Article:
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Discuss Zs and IR pitfalls in the Periodic Inspection Reporting & Certification area at ElectriciansForums.net

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Hi folks,

I'm still fairly new to testing having just passed my 2391 and just looking for a bit of advice if poss..

Quick bit of background - I'm carrying out EICRs on a wide range of single and 3 phase boards, inc. motors, lighting, power, micc, singles, swa etc. Any general pointers/tips would be greatly appreciated!

Regarding IR testing, other than delicate electronics, fluorescent ballasts etc. is there anything else you would be testing at 250V or LN-E? Or any pieces of kit you might ordinarily get a strange reading for? For example I came across a strange 30M Ohm reading for a mechanical thermostat the other day - is this normal?

Also regarding Zs measurements, I'll be testing lighting circuits where it's not practicable to be removing all lamps - this hasn't been an issue for fluorescent lighting circuits, but testing circuits with LED lamps in situ and energised has caused the Megger to trip, even on the no trip setting. Can anyone shed any light (no pun intended) on this?

Many thanks in advance!

Tom
 
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telectrix

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Mentor
Arms
Esteemed
with the LED luminaires, maybe wander lead and get a R2. then in conjunction with a calc. value for R1 (same as R2 if same size conductors), use Zs = Ze + ( R1+R2).
 
B

Bobster

Some thermostats will use a neutral for hysteresis. Your 30M ohm result could be that.
 

Simon47

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Arms
Just a thought ...
With traditional pendant lampholders etc, it's easy to remove (or not fit initially) the lamps and be able to do L-N, L-E, and N-E IR tests. Now there's so many lamp types where this isn't the case, I wonder how many people either IR test the reels of cable beforehand, or IR test each individual cable before connecting the luminaires ?
 

Risteard

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Arms
Esteemed
Regarding IR testing, other than delicate electronics, fluorescent ballasts etc. is there anything else you would be testing at 250V or LN-E?
For periodic inspection and testing I would only ever suggest testing between live conductors connected together to Earth. I would never test between live conductors unless specifically agreed to do so. I certainly wouldn't be recommending it.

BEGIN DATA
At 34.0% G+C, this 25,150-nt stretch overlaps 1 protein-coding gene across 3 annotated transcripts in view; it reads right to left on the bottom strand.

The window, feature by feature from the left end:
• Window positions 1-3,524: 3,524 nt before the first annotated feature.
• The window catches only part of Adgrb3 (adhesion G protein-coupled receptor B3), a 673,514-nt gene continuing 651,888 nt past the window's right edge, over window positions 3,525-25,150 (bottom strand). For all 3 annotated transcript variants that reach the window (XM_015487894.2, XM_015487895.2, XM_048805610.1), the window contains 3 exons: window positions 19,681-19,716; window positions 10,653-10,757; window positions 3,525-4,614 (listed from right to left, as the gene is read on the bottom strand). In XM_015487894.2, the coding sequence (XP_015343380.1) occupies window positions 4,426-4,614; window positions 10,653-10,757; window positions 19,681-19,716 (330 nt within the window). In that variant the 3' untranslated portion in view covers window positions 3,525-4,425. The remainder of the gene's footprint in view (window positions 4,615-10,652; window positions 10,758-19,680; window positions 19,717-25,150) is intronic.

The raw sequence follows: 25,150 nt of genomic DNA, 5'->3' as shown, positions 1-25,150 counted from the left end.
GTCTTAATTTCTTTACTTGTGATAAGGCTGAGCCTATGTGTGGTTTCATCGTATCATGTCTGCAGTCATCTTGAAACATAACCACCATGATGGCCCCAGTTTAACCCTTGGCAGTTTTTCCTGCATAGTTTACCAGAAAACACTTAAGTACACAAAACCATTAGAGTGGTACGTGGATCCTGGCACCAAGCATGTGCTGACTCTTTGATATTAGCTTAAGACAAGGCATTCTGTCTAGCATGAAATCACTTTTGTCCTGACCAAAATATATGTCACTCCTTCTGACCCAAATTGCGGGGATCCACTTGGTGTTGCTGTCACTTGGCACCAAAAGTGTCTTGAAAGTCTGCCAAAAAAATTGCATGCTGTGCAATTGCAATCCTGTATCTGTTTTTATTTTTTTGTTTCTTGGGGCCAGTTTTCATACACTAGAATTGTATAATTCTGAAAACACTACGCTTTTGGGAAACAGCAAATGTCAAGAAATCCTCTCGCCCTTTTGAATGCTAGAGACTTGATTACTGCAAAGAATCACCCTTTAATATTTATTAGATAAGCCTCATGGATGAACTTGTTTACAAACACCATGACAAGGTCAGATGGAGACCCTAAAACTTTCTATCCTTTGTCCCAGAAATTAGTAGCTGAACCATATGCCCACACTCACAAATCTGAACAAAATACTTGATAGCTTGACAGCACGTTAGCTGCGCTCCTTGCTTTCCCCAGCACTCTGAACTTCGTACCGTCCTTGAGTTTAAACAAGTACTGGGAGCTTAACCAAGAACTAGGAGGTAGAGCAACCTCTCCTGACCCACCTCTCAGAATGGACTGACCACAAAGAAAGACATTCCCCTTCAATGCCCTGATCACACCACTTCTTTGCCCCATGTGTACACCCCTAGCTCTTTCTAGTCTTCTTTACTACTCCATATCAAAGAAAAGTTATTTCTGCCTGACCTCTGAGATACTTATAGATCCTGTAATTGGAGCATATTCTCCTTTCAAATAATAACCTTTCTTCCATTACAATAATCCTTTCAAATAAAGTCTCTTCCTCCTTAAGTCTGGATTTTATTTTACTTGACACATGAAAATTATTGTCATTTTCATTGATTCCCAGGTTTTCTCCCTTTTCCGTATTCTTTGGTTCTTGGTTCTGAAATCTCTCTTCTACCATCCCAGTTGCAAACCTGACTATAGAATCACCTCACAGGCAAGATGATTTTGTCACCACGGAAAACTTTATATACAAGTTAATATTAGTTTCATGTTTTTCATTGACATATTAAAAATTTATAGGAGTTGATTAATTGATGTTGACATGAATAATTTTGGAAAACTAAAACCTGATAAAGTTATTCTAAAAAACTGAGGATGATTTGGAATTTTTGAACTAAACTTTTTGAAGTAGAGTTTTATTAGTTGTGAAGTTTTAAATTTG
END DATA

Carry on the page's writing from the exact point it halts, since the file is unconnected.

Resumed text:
happysteve

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Arms
Esteemed
Steady and consistent IR readings of around 0.03MΩ or 0.04MΩ (testing between L+N tied together, and earth) might well be an RCD spur or RCD socket.
 
Hi Guys,we use RCD+MCB in every circuit over here( TN-S system). what would be the max Zs? Do you refer to MCB table?
 

Wilko

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Arms
Esteemed
Hi - yes I design based on MCB rating and it’s max earth loop impedance. The RCD is then for additional protection.
 
Hi - yes I design based on MCB rating and it’s max earth loop impedance. The RCD is then for additional protection.
Thanks alot. It makes it more confusing as we have a TN-S system with additional local earthpit(s) in the property
 

Marti

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Arms
A really useful thread. Gotta be more mis-conceptions about IR's than RCD and continuity combined. USB sockets and dimmers just adding to the confusion.
My query is:
Before a board change and with all RCD's & MCB's "off" I'll I.R. test the Live from the dead side of the breaker to Earth and Neutral having removed both from their respective bars.

Something I've always done but was suggested I'm wasting time removing both N and E. Personally speaking, I want a fault-free system before I remove the old board and inherit all the hidden issues.

What's yer thoughts guys?
 

Risteard

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Arms
Esteemed
A really useful thread. Gotta be more mis-conceptions about IR's than RCD and continuity combined. USB sockets and dimmers just adding to the confusion.
My query is:
Before a board change and with all RCD's & MCB's "off" I'll I.R. test the Live from the dead side of the breaker to Earth and Neutral having removed both from their respective bars.

Something I've always done but was suggested I'm wasting time removing both N and E. Personally speaking, I want a fault-free system before I remove the old board and inherit all the hidden issues.

What's yer thoughts guys?
Disconnecting the cpcs from the Earthing arrangements for the installation is a non-compliance with BS7671.
 
I remove N but leave E in the E bar - a circuit can have a fault to earth that isn't to it's own CPC. I find a L-N test of limited use for an installation that's already in use and doesn't have a known fault. More useful is linking L+N of a circuit, and testing between that and all other circuits in turn, looking for interconnections. Testing at 250v, with equipment in place and switched to on position, can help find borrowed neutrals etc.
 
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